Friday, March 6, 2015

Book Review Paul v. Op-ed Paul

The irrepressible Robert Murphy finds another example of Nobel laureate Paul Krugman contradicting himself over government interference in labor markets; This time from Paul's 1998 review of a book, Living Wage: What It Is and Why We Need It by Robert Pollin and Stephanie Luce. In it, Krugman amply demonstrates why he used to be such a good economist (before his paychecks were signed by the New York Times);
The standard economist's solution [to income inequality], which is also the main way the U.S. welfare state operates, involves "after-market" intervention: Let the markets rip, but then use progressive taxes and redistributive transfers to make the end result fairer. However, many liberals have always felt that this solution is unsatisfactory. Instead, they want to increase "market" wages, notably through support of collective bargaining, and through the imposition of minimum wage standards.
Of which, the Living Wage advocates are the latter. Krugman the economist knows what will happen then in the market for lower skilled labor; the higher wages will make it more difficult for sellers of that labor to find buyers (i.e. fewer will find jobs, so the unemployment rate will increase). And he isn't having any of that Card-Krueger sophistry;
...much-cited studies by two well-regarded labor economists, David Card and Alan Krueger, find that where there have been more or less controlled experiments, for example when New Jersey raised minimum wages but Pennsylvania did not, the effects of the increase on employment have been negligible or even positive. Exactly what to make of this result is a source of great dispute. Card and Krueger offered some complex theoretical rationales, but most of their colleagues are unconvinced; the centrist view is probably that minimum wages "do," in fact, reduce employment [our bold], but that the effects are small and swamped by other forces.

What is remarkable, however, is how this rather iffy result has been seized upon by some liberals as a rationale for making large minimum wage increases a core component of the liberal agenda--for arguing that living wages "can play an important role in reversing the 25-year decline in wages experienced by most working people in America" (as this book's back cover has it). Clearly these advocates very much want to believe that the price of labor--unlike that of gasoline, or Manhattan apartments--can be set based on considerations of justice, not supply and demand, without unpleasant side effects. This will to believe is obvious in this book: The authors not only take the Card-Krueger results as gospel, but advance a number of other arguments that just do not hold up under examination.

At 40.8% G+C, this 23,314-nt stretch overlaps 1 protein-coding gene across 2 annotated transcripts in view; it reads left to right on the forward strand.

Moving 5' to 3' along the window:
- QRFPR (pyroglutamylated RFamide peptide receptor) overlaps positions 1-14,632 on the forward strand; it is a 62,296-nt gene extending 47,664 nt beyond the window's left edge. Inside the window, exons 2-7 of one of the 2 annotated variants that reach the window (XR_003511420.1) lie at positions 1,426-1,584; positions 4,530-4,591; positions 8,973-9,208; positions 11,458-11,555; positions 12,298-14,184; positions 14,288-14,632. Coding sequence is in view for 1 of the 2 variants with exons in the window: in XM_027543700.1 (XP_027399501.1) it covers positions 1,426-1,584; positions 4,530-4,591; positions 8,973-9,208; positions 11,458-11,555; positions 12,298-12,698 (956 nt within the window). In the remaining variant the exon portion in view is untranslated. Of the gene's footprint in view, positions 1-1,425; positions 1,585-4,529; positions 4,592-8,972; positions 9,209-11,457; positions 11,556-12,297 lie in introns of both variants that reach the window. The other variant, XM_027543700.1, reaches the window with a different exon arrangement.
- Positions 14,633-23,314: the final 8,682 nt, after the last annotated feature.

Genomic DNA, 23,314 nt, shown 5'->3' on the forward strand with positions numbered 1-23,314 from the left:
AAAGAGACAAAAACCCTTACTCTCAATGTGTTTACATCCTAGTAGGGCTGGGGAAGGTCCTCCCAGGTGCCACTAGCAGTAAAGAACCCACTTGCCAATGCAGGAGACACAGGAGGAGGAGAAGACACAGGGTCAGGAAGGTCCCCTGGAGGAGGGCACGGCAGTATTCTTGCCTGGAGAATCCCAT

But now it's not 1998, and Paul's will to believe has overwhelmed his professional integrity. His NYT Op-ed contains this gem;
What’s the evidence? First, there is what actually happens when minimum wages are increased. Many states set minimum wages above the federal level, and we can look at what happens when a state raises its minimum while neighboring states do not. Does the wage-hiking state lose a large number of jobs? No — the overwhelming conclusion from studying these natural experiments is that moderate increases in the minimum wage have little or no negative effect on employment.
Book Review Paul said, minimum wages "do" in fact, reduce employment.  Op-ed Paul says, moderate increases in the minimum wage have little or no negative effect on employment. To so conclude, Paul has to ignore significant, and recent, economic studies to the contrary.

Op-ed Paul's big finish is;
Raise minimum wages by a substantial amount; make it easier for workers to organize, increasing their bargaining power; direct monetary and fiscal policy toward full employment, as opposed to keeping the economy depressed out of fear that we’ll suddenly turn into Weimar Germany. It’s not a hard list to implement — and if we did these things we could make major strides back toward the kind of society most of us want to live in.
The point is that extreme inequality and the falling fortunes of America’s workers are a choice, not a destiny imposed by the gods of the market. And we can change that choice if we want to.
While Book Review Paul's was;
In short, what the living wage is really about is not living standards, or even economics, but morality. Its advocates are basically opposed to the idea that wages are a market price--determined by supply and demand, the same as the price of apples or coal. And it is for that reason, rather than the practical details, that the broader political movement of which the demand for a living wage is the leading edge is ultimately doomed to failure: For the amorality of the market economy is part of its essence, and cannot be legislated away.
But that was when Paul was an economist.

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